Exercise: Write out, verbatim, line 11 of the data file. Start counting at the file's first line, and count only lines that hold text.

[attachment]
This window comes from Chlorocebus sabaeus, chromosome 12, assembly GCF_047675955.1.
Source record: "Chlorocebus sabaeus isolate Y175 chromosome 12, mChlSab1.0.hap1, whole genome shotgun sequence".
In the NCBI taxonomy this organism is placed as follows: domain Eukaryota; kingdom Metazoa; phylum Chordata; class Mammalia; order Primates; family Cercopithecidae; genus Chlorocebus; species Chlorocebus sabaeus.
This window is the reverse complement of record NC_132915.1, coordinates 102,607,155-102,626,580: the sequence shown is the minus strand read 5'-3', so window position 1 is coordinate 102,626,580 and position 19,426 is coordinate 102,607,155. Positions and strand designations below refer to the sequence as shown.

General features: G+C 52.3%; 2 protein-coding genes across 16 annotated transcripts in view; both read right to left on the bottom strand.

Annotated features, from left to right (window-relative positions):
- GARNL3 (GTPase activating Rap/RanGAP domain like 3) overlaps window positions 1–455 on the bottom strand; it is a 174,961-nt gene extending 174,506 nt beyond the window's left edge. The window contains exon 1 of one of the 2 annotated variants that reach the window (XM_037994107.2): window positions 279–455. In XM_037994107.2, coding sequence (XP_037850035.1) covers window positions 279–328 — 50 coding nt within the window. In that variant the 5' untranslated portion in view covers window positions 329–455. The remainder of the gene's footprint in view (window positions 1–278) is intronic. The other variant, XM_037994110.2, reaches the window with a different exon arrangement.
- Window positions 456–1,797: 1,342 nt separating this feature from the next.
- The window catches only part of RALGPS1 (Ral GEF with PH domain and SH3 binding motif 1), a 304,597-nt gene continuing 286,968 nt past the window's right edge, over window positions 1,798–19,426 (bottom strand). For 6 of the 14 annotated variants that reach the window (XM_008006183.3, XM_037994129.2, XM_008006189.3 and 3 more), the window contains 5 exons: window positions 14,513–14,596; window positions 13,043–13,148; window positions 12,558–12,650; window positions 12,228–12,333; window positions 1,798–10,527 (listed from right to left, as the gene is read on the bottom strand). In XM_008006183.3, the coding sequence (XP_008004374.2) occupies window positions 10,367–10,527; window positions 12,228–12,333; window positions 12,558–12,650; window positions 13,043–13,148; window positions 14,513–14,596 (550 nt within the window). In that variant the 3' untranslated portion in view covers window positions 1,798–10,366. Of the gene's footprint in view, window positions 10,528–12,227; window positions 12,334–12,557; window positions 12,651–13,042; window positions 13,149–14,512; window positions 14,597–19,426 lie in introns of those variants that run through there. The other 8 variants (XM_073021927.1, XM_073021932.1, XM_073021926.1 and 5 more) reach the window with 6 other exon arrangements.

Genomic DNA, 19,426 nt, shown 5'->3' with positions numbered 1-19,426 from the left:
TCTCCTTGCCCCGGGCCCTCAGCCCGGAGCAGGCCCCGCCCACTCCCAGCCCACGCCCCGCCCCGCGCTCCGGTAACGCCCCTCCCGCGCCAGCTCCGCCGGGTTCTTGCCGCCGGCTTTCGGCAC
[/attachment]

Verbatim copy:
TCTCCTTGCCCCGGGCCCTCAGCCCGGAGCAGGCCCCGCCCACTCCCAGCCCACGCCCCGCCCCGCGCTCCGGTAACGCCCCTCCCGCGCCAGCTCCGCCGGGTTCTTGCCGCCGGCTTTCGGCAC